ENDICOTT, NY – A collaboration between 3 local entities is working to help people with criminal backgrounds seal their histories while lobbying for further reform.
Cornerstone Community Church in Endicott is partnering with the Broome County Public Defender’s Office and the county’s ABLE Re-Entry Program to assist the formerly incarcerated with the process.
A 2017 law in New York State allowed people to apply to have their criminal records sealed from most employers and landlords.
However, the system requires them to hire an attorney to represent them before a judge.
As a result, less than 1% of those eligible have taken advantage of the opportunity.
Cornerstone Pastor Greg Johnson says most people leaving jail or prison can’t afford the thousands of dollars necessary to hire a lawyer.
“To perpetually penalize people who have served their time, no longer are involved in the criminal justice system, have turned their lives around. And many of them have gone back to school, only to have the opportunities that they try, the doors shut in their face,” says Johnson.
A local woman who we’ll refer to as the initial “J” knows first hand the difficulty of finding a job with a felony record.
J, who is a recovering addict, was caught selling drugs to an undercover cop in 2015.
After 4 months in a prison rehab and another 8 months on parole, J discovered that she faced a lifetime of punishment.
She was repeatedly turned down for jobs at gas stations and doing data entry, work she had plenty of experience at.
“I was honest. Every application I filled out, I was honest about it. And if they did get me for an interview, I would explain exactly what happened, what my life was like then, what my life is like now. But it didn’t matter, didn’t matter. That felony was there,” says J.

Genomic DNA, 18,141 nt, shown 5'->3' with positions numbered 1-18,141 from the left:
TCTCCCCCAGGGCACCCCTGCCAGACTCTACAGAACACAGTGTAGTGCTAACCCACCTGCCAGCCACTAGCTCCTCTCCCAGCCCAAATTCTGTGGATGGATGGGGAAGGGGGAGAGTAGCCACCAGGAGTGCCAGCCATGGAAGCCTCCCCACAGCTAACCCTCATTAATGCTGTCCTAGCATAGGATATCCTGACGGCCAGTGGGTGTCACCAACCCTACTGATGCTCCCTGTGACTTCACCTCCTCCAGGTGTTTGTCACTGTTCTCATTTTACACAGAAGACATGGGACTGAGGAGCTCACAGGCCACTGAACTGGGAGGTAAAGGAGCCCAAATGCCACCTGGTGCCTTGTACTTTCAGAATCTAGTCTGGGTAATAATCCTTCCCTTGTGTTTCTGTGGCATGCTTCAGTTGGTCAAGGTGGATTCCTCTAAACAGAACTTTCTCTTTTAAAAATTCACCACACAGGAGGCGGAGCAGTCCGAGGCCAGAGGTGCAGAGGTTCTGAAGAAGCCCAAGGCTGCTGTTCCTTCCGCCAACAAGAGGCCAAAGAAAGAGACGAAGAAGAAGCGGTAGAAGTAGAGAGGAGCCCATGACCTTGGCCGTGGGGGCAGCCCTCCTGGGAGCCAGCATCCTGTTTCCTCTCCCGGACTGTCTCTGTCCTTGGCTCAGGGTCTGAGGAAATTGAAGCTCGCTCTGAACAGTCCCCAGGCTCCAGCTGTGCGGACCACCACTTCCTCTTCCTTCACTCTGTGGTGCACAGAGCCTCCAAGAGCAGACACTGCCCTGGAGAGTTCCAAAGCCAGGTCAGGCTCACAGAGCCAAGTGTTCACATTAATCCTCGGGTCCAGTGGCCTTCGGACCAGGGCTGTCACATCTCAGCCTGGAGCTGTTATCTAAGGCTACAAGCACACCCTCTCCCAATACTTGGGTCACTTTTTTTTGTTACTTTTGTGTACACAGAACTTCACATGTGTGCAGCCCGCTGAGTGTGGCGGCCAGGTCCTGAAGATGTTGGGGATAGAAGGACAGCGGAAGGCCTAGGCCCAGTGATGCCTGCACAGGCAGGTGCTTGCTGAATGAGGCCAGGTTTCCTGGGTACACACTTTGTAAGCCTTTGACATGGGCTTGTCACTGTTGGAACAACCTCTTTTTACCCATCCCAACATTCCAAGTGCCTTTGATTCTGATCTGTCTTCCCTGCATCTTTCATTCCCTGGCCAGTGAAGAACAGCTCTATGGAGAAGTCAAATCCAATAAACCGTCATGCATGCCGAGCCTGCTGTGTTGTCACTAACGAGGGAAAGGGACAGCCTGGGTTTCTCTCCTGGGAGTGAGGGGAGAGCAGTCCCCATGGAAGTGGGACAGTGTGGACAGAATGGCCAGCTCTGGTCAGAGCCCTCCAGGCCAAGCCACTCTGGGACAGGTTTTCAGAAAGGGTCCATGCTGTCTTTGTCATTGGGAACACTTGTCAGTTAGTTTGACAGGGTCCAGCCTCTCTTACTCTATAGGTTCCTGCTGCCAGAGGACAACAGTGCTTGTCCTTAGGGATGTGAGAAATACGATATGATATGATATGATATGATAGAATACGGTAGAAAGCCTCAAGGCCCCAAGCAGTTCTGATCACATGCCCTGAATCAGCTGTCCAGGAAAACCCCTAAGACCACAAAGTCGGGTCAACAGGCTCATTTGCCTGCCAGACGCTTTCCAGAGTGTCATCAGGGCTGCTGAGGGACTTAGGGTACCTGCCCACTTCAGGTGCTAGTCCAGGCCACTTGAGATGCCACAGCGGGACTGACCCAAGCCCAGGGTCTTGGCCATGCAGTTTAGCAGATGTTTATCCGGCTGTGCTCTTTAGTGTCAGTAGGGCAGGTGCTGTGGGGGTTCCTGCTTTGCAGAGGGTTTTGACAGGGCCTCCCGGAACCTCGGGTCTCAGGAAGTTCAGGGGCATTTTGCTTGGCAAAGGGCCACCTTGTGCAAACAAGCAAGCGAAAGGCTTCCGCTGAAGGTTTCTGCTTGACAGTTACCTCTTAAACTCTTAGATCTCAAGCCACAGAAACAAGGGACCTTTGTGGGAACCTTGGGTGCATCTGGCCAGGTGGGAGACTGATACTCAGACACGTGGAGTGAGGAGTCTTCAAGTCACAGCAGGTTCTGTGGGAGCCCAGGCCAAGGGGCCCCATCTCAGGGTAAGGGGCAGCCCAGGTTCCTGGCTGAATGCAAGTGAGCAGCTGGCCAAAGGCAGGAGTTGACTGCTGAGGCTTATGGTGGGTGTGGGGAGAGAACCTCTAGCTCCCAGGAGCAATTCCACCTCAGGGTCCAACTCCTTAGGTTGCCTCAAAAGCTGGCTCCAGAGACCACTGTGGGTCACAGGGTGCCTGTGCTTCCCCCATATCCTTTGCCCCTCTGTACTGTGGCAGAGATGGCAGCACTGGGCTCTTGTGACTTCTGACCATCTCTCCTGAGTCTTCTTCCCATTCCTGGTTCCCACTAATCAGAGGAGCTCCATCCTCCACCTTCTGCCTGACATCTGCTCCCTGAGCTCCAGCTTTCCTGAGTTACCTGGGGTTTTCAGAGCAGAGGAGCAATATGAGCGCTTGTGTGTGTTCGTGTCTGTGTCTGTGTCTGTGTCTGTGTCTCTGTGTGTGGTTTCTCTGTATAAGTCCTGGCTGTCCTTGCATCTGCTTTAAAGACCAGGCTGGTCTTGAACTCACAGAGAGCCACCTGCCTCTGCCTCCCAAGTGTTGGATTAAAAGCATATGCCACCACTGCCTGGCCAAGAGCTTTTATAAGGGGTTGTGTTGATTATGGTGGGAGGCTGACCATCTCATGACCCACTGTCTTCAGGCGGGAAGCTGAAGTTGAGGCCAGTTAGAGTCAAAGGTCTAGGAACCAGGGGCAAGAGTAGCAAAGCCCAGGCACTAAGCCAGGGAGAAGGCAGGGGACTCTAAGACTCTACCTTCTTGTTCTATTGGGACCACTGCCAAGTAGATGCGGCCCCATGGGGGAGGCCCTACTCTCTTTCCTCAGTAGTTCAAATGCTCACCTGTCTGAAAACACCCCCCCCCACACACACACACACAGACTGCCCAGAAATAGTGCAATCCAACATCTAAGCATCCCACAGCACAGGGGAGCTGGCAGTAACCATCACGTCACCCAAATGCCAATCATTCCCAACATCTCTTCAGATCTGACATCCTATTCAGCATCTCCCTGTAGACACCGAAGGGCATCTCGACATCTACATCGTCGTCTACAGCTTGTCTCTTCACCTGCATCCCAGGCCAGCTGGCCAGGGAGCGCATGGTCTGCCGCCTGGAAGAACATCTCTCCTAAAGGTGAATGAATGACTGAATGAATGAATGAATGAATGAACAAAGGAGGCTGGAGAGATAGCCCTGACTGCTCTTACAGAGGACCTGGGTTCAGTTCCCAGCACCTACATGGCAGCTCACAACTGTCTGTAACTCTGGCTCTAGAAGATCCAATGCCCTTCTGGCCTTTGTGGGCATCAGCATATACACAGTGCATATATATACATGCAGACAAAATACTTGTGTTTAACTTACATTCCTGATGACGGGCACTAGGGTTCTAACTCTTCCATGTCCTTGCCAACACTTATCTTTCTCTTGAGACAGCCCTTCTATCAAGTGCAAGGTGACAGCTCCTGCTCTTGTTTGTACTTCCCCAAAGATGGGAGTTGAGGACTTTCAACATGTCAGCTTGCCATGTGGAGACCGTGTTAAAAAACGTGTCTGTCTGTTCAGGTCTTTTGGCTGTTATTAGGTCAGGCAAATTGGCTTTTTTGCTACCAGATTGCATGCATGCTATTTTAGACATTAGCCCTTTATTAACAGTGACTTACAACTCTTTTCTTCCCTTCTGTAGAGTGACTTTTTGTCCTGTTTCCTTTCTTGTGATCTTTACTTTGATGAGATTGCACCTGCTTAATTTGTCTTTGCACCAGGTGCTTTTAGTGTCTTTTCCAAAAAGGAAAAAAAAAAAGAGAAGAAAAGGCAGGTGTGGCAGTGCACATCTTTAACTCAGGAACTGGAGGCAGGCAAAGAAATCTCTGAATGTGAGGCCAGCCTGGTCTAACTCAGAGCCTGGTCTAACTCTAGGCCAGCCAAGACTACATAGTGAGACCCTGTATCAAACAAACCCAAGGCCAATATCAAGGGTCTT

J went back to school to get an Associate’s Degree in Medical Coding and Reimbursement Specialist.
And she met Public Defender Mike Baker whose office took her on as a client because she met the income eligibility.
Her records are now sealed and she’s working to get her life back on track.
But the Director of ABLE Re-Entry Jeff Pryor says there are lots more like J unable to further their rehabilitation through employment.
“What we found is that the larger companies are actually using third party filters which filter out the people that check the box, the formerly incarcerated, so they never make it to the interview. Our whole goal is to help them get to that interview,” says Pryor.
The coalition is advocating for the proposed Clean Slate reform in Albany that would eliminate the need to hire an attorney.
Records would be sealed automatically if someone meets the criteria: having been out of the criminal justice system for 3 years with no further brushes with the law.
Violent felons and sex offenders don’t qualify.
In the meantime, the Public Defender’s Office is offering to represent those who qualify for its services based on income.
For more information, call 778-2403.